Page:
Verdi’s Rigoletto

Verdi’s Rigoletto has an enduring place in the operatic canon because its music is divine and its story is unforgettable. Lyric Opera’s latest Rigoletto recently closed, but not without making a big impression.

The greatest revelation in this current production is the lovely voice of soprano Albina Shagimuratova, whose Gilda is all that anyone could ask for. She has a purity of sound but also power. She has stage presence. And most importantly, she has good chemistry with both Zeljko Lucic (Rigoletto) and Guiseppe Filianoti (the Duke of Mantua).

Filianoti comes close to stealing the show, with his white-hot tenor making it easy to believe he could seduce any woman he chooses. But the poor singer is put in a most ridiculous position early in the opera as he is made to prance about in his tighty-whities. He doesn’t look sexy or even sexually menacing, but rather quite silly.

Lucic as the title character has a kind of gravitas that this role requires, yet he sometimes seems distant and cold, making it hard for the audience to identify with his character.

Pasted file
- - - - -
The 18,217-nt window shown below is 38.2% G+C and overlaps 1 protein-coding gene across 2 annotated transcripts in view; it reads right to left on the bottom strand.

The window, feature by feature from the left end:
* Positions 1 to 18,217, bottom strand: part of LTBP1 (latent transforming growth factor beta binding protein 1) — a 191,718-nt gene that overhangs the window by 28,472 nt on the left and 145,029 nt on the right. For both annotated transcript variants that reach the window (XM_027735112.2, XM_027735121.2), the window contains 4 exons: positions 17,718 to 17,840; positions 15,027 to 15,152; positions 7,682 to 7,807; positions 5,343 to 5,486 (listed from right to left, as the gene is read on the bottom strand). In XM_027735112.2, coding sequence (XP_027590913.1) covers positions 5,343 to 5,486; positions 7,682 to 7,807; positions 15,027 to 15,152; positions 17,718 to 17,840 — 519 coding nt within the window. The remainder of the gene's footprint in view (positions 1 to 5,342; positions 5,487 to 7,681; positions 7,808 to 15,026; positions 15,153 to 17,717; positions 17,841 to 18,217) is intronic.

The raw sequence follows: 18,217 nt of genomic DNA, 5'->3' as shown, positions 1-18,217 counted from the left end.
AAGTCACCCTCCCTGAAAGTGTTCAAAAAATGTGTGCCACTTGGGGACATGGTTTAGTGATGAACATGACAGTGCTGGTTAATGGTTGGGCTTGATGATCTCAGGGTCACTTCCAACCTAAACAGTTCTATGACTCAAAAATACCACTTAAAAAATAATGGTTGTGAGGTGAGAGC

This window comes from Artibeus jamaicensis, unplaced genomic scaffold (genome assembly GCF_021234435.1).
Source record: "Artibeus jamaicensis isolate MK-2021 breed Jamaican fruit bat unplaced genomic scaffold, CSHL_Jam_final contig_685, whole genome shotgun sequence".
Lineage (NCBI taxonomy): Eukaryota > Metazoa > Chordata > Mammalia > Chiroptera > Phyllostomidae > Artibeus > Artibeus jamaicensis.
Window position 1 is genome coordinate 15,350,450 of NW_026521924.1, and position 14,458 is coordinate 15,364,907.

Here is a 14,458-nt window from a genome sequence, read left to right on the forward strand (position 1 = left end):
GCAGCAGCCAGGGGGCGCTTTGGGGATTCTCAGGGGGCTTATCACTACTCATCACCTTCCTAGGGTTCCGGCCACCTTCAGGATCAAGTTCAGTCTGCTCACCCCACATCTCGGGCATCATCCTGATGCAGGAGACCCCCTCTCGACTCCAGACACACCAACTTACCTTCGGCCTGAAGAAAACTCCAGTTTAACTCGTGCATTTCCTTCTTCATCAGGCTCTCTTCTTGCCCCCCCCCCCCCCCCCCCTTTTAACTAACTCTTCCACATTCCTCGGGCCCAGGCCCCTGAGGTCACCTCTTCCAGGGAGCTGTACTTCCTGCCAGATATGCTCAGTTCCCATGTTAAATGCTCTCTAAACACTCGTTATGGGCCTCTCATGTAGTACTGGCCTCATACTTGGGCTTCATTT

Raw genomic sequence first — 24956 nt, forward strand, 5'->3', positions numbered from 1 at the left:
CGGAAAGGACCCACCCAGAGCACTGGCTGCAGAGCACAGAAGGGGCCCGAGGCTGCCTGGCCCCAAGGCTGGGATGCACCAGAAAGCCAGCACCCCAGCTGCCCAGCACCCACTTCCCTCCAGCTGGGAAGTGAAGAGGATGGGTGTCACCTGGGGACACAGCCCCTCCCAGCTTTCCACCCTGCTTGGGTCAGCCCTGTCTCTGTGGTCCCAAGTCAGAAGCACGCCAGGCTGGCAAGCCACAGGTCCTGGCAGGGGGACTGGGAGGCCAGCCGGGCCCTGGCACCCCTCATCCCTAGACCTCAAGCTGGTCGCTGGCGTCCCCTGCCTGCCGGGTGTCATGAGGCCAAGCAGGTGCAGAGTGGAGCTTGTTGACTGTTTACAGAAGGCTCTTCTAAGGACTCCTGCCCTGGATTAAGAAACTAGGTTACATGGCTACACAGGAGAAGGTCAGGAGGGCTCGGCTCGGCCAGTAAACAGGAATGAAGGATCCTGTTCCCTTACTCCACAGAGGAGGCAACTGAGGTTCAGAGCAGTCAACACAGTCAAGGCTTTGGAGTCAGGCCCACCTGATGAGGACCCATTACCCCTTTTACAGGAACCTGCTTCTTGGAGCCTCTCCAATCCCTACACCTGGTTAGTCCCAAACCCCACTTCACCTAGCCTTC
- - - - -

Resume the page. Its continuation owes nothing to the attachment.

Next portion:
Andrea Silvestrelli (who appeared in Meistersinger as well as Bohème this season) is a perfect Sparafucile. He’s sung this role before at Lyric, and there can be no doubt that his rumbling bass is tailor-made for the assassin who knows both how to promote his service but also takes customer service seriously. His powerful voice continued to rumble even after he made his first exit from the stage, creating a lingering dark atmosphere.
Even Rogister commands the Lyric Opera Orchestra with a steady hand, creating good color in the pit combined with nice pacing.

The revolving set is attractive if unimaginative. The costumes are bright and add interest.

But it’s the music that you will remember, long after the curtain has come down.